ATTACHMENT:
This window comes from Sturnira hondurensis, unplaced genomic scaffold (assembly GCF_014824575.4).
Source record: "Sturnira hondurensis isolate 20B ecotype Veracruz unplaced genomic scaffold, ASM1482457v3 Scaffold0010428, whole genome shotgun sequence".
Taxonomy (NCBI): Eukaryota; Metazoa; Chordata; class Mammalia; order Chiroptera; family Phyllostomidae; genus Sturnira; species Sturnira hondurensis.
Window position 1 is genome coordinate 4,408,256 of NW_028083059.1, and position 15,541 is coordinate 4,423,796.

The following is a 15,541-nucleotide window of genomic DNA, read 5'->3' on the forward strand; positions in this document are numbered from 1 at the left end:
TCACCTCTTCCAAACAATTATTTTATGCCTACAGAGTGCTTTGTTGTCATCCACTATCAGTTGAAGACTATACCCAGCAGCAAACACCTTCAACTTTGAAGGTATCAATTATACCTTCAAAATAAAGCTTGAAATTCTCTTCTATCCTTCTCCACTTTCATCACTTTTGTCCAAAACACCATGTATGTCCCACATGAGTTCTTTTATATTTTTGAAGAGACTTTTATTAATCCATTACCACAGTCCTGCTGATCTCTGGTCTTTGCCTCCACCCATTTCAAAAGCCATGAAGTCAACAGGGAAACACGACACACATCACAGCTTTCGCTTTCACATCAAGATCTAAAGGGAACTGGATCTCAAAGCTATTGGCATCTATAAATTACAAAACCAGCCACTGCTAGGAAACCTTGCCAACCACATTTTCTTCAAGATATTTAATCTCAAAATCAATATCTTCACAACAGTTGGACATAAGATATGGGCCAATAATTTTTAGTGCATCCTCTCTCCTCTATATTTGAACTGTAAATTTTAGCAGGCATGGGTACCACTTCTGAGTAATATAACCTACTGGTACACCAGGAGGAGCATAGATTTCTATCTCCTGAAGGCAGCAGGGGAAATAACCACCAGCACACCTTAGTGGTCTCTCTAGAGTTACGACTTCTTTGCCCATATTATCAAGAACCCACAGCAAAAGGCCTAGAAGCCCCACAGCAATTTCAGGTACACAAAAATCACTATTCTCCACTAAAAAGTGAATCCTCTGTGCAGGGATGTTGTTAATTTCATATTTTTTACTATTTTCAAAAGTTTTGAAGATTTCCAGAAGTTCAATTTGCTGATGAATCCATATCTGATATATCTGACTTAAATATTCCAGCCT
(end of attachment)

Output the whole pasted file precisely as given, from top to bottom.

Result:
This window comes from Sturnira hondurensis, unplaced genomic scaffold (assembly GCF_014824575.4).
Source record: "Sturnira hondurensis isolate 20B ecotype Veracruz unplaced genomic scaffold, ASM1482457v3 Scaffold0010428, whole genome shotgun sequence".
Taxonomy (NCBI): Eukaryota; Metazoa; Chordata; class Mammalia; order Chiroptera; family Phyllostomidae; genus Sturnira; species Sturnira hondurensis.
Window position 1 is genome coordinate 4,408,256 of NW_028083059.1, and position 15,541 is coordinate 4,423,796.

The following is a 15,541-nucleotide window of genomic DNA, read 5'->3' on the forward strand; positions in this document are numbered from 1 at the left end:
TCACCTCTTCCAAACAATTATTTTATGCCTACAGAGTGCTTTGTTGTCATCCACTATCAGTTGAAGACTATACCCAGCAGCAAACACCTTCAACTTTGAAGGTATCAATTATACCTTCAAAATAAAGCTTGAAATTCTCTTCTATCCTTCTCCACTTTCATCACTTTTGTCCAAAACACCATGTATGTCCCACATGAGTTCTTTTATATTTTTGAAGAGACTTTTATTAATCCATTACCACAGTCCTGCTGATCTCTGGTCTTTGCCTCCACCCATTTCAAAAGCCATGAAGTCAACAGGGAAACACGACACACATCACAGCTTTCGCTTTCACATCAAGATCTAAAGGGAACTGGATCTCAAAGCTATTGGCATCTATAAATTACAAAACCAGCCACTGCTAGGAAACCTTGCCAACCACATTTTCTTCAAGATATTTAATCTCAAAATCAATATCTTCACAACAGTTGGACATAAGATATGGGCCAATAATTTTTAGTGCATCCTCTCTCCTCTATATTTGAACTGTAAATTTTAGCAGGCATGGGTACCACTTCTGAGTAATATAACCTACTGGTACACCAGGAGGAGCATAGATTTCTATCTCCTGAAGGCAGCAGGGGAAATAACCACCAGCACACCTTAGTGGTCTCTCTAGAGTTACGACTTCTTTGCCCATATTATCAAGAACCCACAGCAAAAGGCCTAGAAGCCCCACAGCAATTTCAGGTACACAAAAATCACTATTCTCCACTAAAAAGTGAATCCTCTGTGCAGGGATGTTGTTAATTTCATATTTTTTACTATTTTCAAAAGTTTTGAAGATTTCCAGAAGTTCAATTTGCTGATGAATCCATATCTGATATATCTGACTTAAATATTCCAGCCT